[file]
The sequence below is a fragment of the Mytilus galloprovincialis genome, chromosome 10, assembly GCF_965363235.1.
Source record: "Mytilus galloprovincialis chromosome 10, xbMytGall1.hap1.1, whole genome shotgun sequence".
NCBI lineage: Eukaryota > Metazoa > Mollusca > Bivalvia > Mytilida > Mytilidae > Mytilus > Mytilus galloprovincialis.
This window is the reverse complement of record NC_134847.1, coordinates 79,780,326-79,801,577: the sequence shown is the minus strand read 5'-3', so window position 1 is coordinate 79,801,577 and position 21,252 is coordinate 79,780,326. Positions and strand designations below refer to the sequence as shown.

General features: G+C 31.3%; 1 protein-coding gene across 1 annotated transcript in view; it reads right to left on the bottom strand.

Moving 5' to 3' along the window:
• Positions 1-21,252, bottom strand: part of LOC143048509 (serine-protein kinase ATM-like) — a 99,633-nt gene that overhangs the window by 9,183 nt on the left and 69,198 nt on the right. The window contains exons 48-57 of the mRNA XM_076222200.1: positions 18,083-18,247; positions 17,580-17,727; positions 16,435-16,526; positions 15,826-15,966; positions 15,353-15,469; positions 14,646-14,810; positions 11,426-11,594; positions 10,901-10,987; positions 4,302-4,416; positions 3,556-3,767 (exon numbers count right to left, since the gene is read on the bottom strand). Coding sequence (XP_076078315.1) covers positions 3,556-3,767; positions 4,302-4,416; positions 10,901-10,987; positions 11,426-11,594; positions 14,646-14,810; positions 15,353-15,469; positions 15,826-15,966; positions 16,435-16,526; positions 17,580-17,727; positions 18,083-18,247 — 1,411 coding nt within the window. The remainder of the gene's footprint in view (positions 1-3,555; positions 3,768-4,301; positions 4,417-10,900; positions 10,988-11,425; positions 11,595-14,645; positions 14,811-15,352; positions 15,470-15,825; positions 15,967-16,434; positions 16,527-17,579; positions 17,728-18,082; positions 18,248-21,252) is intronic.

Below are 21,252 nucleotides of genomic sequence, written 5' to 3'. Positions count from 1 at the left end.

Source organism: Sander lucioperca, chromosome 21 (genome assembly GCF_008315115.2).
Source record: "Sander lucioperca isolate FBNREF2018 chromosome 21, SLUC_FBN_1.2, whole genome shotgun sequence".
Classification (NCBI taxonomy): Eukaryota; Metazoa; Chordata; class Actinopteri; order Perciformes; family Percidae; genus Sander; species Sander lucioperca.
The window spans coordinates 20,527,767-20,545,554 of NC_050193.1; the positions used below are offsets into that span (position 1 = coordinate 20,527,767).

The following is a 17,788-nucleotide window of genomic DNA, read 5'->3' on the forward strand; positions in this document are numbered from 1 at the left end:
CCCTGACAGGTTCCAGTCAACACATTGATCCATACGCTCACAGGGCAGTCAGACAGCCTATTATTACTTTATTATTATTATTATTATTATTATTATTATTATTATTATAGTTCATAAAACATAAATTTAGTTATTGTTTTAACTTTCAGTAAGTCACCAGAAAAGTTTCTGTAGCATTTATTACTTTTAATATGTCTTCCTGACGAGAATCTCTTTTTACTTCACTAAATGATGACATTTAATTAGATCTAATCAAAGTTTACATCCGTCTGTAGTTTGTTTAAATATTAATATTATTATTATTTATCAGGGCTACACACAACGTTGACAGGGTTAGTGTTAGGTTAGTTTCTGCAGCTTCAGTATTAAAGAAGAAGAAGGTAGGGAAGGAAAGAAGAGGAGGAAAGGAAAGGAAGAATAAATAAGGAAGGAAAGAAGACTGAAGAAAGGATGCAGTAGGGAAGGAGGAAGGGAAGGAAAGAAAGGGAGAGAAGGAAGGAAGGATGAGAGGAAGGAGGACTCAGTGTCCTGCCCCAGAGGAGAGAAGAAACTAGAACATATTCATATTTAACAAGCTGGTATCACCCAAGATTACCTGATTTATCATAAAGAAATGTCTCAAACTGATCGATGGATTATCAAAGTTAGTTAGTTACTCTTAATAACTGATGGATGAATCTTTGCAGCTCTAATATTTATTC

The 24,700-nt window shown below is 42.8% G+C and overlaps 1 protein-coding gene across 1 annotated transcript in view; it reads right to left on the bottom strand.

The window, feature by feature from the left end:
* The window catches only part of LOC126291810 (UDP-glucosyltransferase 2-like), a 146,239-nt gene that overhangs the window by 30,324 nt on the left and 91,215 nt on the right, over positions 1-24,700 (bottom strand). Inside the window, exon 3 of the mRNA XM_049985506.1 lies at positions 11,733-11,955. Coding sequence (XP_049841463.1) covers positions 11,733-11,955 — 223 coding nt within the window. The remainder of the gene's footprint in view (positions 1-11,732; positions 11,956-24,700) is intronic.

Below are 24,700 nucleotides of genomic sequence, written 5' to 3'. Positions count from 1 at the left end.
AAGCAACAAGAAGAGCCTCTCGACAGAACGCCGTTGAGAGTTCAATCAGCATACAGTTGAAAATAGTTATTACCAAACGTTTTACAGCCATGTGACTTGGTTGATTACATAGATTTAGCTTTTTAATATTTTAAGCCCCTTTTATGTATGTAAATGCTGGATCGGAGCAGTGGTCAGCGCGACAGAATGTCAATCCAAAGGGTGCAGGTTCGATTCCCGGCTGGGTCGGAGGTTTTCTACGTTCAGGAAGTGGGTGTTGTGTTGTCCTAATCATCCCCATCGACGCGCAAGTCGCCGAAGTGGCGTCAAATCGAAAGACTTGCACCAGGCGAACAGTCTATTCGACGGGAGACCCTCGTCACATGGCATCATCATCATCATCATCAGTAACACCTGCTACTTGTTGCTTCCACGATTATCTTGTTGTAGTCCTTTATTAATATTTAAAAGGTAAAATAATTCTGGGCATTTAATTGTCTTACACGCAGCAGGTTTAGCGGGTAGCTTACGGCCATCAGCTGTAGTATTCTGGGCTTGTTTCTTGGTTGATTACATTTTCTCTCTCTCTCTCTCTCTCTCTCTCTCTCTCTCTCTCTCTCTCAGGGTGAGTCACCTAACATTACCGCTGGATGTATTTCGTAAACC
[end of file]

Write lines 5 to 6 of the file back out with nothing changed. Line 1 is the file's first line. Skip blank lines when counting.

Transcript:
General features: G+C 31.3%; 1 protein-coding gene across 1 annotated transcript in view; it reads right to left on the bottom strand.

Moving 5' to 3' along the window: